Good luck and I'm glad you posted this - it's a great question!

jump

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Definitely hard to date when you have a chronic illness. But I would also say that it's hard to date when you don't have a chronic illness. ;)

As for me I recently (about a year ago) got out of a long term relationship with someone I cared deeply about but who didn't reciprocate. He and I went through the diagnosis phase of my illness together and let me tell you I went through absolute panic when he dumped me. I thought that I would never find someone who would love me as sick as I am. Throughout the next few months I dated a few people, most were people I knew in some capacity (friends first - lovers later kind of thing) Those friends knew about my illness and were supportive.

I did date one guy who didn't know. He had a fit that I didn't tell him everything on our first date so that he could have made a decision then about whether to date me. I told him stuff slowly, as it came up. I have a benign pituitary tumor and needed to have an MRI as I was getting a bit more photosensitive and having headaches. He told me point blank that he didn't want anymore "surprises" and that I was holding information back from him. I told him to "get out of my life". There are jerks out there, and sick or not, we've all met them. (I seem to attract them...)

The current guy I'm dating I've known for over six years. He knew about my illnesses and misdiagnoses and thankfully gets my medical condition. (It may be because he has some strange medical issues of his own). When I got really sick in January he was there at the hospital with me (and we had only been dating 2 months). It was then I realized he was a keeper. (LTR boy never visited me in the hospital)

I guess what I'm trying to say is 1) Dating stinks, whether you are sick or not and 2) there are jerks out there, but there are sweeties too. Good luck! Remember there are always fish in the sea and don't forget to toss them back if they start to stink. Don't let the fear of dating paralyze you into staying with either the first guy who comes along or a creep.

Sara

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jump's advice sounds great. just to second that opinion, I'll say that it's definitly important not to try to hide your illness at all, but at the same time don't beat them over the head with it. If you try to act like you're perfectly fine, as I have in the past, your body will eventually speak up for you, and it'll be screaming. Don't want that.

However, if you go into a long, tense explanation of your illness, or talk about it too much, you're likely to scare/freak the other person out and they may not want to persue the relationship anymore, which could be a big loss for them and for you.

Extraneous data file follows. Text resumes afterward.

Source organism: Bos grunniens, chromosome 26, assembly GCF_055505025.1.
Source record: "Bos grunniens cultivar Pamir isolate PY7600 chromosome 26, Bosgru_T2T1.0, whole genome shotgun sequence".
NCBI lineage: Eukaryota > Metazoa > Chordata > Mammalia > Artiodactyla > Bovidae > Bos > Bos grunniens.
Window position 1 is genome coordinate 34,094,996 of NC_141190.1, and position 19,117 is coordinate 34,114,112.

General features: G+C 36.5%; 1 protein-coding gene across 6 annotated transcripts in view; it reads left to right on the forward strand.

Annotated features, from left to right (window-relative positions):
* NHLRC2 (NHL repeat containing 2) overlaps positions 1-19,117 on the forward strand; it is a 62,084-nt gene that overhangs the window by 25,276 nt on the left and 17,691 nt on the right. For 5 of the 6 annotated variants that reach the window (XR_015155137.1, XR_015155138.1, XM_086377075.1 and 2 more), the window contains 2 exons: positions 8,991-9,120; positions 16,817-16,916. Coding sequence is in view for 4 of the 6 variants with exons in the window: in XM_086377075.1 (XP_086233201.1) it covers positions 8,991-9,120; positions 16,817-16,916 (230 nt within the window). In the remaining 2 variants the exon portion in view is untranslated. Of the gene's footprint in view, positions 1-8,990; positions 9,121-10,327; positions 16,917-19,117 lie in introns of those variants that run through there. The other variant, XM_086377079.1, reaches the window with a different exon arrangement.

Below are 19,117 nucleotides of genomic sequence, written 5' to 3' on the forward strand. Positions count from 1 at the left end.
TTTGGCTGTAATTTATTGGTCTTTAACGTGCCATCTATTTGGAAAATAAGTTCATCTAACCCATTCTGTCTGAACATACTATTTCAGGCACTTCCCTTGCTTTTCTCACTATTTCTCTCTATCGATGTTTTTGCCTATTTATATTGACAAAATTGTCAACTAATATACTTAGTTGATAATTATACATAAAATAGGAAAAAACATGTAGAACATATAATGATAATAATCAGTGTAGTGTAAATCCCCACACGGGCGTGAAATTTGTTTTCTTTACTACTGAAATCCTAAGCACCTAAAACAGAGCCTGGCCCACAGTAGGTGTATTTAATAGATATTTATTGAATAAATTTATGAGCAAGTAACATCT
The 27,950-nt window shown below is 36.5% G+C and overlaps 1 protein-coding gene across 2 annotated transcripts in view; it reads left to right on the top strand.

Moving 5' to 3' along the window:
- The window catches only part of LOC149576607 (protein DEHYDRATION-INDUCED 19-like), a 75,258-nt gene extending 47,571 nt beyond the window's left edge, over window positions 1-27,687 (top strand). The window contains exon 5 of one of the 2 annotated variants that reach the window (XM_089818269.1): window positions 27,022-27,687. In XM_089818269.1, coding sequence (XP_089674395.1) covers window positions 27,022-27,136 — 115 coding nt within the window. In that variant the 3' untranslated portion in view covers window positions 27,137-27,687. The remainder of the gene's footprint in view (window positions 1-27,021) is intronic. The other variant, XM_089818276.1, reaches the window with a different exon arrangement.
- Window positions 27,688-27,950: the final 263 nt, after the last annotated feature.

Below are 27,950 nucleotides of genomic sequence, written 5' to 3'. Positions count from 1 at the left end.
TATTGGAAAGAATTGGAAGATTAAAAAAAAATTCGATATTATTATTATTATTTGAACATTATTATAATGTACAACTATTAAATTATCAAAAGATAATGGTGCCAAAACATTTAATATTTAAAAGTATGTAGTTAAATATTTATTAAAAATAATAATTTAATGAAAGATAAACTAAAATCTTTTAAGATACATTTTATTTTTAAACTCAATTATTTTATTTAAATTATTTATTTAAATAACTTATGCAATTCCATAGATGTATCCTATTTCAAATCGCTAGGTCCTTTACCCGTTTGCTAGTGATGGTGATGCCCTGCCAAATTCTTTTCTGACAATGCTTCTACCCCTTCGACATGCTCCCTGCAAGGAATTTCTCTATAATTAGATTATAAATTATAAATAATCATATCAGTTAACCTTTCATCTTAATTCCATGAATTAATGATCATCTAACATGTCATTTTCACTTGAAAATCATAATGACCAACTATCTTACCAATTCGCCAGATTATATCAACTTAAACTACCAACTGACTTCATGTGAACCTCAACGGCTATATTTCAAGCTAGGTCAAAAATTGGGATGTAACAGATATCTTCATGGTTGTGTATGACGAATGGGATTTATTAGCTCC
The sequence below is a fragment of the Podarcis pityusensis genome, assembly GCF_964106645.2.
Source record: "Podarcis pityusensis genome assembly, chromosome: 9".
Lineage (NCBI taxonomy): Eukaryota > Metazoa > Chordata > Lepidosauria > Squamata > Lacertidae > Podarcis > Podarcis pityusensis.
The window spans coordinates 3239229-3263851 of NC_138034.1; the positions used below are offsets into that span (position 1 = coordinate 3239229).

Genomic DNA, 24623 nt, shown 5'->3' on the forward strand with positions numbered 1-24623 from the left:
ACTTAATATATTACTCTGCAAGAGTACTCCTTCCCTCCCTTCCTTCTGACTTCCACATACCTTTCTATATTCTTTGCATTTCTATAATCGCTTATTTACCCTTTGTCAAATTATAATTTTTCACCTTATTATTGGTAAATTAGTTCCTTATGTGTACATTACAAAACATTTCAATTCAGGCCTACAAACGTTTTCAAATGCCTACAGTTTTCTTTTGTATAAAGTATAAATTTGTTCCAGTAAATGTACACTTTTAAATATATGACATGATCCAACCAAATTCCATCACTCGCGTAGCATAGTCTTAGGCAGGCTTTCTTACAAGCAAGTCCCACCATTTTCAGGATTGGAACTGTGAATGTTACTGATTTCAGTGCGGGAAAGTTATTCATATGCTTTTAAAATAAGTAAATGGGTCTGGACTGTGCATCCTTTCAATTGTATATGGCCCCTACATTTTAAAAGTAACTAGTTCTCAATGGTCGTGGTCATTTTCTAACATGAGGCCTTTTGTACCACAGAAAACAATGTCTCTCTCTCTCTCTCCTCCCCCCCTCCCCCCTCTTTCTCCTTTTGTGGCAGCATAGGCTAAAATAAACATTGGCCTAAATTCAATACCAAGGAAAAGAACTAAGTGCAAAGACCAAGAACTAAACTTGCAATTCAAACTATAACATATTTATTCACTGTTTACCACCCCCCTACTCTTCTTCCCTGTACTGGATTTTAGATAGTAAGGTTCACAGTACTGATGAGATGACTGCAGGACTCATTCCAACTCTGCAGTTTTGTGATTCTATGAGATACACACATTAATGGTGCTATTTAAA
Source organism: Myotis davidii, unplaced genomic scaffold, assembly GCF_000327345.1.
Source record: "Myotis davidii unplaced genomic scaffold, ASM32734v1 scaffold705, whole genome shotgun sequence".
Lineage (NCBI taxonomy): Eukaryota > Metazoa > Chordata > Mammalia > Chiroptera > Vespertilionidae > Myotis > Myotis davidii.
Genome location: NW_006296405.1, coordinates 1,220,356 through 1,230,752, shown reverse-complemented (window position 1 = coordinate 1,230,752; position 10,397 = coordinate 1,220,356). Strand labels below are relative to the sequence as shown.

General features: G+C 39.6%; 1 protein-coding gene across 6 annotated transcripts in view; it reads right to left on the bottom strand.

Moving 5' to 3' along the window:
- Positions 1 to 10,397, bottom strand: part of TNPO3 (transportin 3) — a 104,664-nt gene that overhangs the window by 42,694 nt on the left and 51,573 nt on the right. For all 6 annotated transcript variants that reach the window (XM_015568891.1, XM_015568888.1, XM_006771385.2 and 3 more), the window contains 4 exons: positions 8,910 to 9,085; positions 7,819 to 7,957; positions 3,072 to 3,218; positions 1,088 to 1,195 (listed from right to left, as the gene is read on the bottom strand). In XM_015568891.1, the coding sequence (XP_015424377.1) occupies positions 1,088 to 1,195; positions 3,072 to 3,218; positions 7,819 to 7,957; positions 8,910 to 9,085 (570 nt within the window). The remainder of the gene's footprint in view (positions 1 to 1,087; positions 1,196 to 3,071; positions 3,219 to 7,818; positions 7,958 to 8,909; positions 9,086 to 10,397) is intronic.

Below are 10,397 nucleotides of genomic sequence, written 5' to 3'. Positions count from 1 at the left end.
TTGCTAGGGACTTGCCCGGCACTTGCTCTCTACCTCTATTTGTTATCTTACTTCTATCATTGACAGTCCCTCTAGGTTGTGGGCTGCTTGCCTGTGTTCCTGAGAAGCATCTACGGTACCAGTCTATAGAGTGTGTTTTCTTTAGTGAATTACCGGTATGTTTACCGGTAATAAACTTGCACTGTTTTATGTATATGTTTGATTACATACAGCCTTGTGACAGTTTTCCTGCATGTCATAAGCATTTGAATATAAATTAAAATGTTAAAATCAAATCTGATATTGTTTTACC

I'm recently diagnosed and am just starting to learn to speak up for myself when I need breaks, nourishment, etc, but not drone on and on about my worries, concerns and fears like I did in the beginning - that can get old, and depressing - for you and for your partner. I was several months into my relationship when I first started to come to grips with the fact that something was wrong other than simple stress, that my body was thrown off whack in pretty major ways.

The things that have helped me keep my sanity and my relationship have been information (educate yourself, be proactive about finding info, just for yourself, not necessarily to share, unless asked, as jump said), optimism (doesn't come naturally for me) and speaking up when I need breaks/food/water/etc.

As for finding a dating pool, I would say you're on the right road avoiding the bars and such. Those places tend to house people that are into more active party lifestyles. If you can afford it, try persuing your own interests in a social environment, for example if you enjoy writing, take a course at a nearby college or university. Find places and activities that are calm and soul-nourishing, and you'll generally find people that are calm and soul-nourishing.

Like Sara said, there are always stinky fish, bad apples, etc. euphemisms, so don't be afraid to kick those immediately to the curb/garbage/disposal as soon as you realize that they are no good for you.

Good luck!

Amber

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My attitude with dating has been cold I guess. But I don't owe any explanations and if there is something they don't like thats fine - take a hike.

I think its very important to insist on first class treatment otherwise you wasting your time- anyway.

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This discussion is really interesting...many different perspectives exchanged. I recall a similar thread some time ago, maybe like two years ago or so. Anybody know what I'm talking about? Maybe I'll search it and post it in another reply.